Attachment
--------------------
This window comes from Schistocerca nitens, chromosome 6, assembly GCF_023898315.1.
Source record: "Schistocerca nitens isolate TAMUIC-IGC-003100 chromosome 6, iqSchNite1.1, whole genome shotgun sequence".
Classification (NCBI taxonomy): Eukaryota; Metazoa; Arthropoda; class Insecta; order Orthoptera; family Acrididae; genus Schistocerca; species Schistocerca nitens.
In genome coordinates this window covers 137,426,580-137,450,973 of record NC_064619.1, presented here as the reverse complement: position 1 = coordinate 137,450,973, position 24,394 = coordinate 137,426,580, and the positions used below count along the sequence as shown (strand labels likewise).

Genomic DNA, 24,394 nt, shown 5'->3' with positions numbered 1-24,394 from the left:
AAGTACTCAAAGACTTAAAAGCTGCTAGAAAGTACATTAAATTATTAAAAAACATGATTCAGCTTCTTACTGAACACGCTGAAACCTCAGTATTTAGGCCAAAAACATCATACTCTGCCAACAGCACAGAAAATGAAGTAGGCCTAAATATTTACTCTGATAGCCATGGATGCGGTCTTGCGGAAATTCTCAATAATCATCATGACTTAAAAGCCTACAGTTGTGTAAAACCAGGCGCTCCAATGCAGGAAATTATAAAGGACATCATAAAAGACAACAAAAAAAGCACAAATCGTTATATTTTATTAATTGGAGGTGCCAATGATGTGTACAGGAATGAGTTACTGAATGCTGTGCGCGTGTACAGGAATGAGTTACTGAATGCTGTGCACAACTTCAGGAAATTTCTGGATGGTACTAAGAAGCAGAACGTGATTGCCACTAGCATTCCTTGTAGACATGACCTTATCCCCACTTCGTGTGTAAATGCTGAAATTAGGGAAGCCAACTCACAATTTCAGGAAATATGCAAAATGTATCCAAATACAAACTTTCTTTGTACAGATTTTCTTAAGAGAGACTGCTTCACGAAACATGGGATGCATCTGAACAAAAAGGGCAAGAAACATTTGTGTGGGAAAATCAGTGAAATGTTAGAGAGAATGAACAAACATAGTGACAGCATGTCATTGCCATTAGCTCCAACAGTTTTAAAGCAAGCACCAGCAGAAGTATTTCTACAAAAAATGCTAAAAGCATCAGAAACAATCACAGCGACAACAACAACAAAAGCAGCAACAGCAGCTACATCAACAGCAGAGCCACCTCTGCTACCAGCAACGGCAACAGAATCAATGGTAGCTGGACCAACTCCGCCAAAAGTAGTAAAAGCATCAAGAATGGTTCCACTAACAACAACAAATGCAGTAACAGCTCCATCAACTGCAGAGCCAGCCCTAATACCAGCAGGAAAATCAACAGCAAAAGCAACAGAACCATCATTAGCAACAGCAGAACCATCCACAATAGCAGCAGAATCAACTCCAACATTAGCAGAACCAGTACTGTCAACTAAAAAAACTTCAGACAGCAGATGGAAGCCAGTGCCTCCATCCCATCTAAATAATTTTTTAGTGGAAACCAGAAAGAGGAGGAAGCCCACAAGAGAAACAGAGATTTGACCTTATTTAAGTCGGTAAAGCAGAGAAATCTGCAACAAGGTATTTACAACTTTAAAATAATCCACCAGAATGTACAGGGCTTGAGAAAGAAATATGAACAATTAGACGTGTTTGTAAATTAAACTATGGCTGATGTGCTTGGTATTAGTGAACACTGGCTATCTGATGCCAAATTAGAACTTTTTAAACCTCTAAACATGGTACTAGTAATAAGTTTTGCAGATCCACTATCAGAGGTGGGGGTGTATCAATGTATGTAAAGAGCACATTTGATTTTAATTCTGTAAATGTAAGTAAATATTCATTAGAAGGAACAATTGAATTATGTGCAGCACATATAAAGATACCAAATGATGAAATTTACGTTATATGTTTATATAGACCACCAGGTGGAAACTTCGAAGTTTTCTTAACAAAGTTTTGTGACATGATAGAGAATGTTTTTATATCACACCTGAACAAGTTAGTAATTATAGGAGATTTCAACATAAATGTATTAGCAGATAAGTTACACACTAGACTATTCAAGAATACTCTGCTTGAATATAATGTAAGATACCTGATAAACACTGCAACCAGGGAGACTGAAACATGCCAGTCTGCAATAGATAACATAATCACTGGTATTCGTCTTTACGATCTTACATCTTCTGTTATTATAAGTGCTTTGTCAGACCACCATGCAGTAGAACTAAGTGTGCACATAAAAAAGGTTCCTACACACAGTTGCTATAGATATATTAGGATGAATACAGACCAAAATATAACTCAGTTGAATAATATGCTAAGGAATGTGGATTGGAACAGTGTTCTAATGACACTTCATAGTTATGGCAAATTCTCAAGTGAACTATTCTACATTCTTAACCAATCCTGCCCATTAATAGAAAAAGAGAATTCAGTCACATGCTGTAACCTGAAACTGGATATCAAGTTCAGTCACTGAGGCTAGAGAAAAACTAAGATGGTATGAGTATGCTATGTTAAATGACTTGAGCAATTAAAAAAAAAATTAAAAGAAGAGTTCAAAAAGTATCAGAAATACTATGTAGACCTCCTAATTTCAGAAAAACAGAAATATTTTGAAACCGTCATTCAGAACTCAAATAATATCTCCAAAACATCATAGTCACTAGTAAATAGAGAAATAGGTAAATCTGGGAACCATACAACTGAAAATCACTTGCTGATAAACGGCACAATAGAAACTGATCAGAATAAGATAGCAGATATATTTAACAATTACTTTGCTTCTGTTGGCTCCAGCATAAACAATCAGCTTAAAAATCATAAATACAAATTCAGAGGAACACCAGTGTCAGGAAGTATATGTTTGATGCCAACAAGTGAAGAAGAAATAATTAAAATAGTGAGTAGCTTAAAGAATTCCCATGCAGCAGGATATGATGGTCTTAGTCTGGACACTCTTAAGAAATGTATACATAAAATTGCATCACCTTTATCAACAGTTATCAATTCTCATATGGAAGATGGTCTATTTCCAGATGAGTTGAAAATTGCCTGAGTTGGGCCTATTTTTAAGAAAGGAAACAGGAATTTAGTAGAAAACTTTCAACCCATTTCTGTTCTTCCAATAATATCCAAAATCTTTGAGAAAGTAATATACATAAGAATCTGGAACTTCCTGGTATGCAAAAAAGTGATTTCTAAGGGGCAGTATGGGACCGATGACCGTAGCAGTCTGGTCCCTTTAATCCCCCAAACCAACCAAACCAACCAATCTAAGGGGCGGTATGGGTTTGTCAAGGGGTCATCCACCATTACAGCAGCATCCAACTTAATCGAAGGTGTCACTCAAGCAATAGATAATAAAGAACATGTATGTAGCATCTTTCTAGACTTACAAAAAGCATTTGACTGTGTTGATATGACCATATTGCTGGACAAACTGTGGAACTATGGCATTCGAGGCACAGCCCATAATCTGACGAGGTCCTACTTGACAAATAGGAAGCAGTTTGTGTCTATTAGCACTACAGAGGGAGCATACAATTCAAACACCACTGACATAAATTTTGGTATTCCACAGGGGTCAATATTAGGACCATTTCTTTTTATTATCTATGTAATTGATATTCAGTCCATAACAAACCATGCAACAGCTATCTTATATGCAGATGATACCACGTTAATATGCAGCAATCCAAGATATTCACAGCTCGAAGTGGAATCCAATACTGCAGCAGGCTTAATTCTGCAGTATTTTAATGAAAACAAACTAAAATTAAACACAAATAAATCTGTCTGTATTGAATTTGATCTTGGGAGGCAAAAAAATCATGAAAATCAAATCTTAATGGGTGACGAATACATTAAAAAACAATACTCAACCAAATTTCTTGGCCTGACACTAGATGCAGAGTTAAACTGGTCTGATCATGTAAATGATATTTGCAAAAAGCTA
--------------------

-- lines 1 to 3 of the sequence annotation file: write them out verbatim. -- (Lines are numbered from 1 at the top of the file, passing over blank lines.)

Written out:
This window comes from Schistocerca nitens, chromosome 6, assembly GCF_023898315.1.
Source record: "Schistocerca nitens isolate TAMUIC-IGC-003100 chromosome 6, iqSchNite1.1, whole genome shotgun sequence".
Classification (NCBI taxonomy): Eukaryota; Metazoa; Arthropoda; class Insecta; order Orthoptera; family Acrididae; genus Schistocerca; species Schistocerca nitens.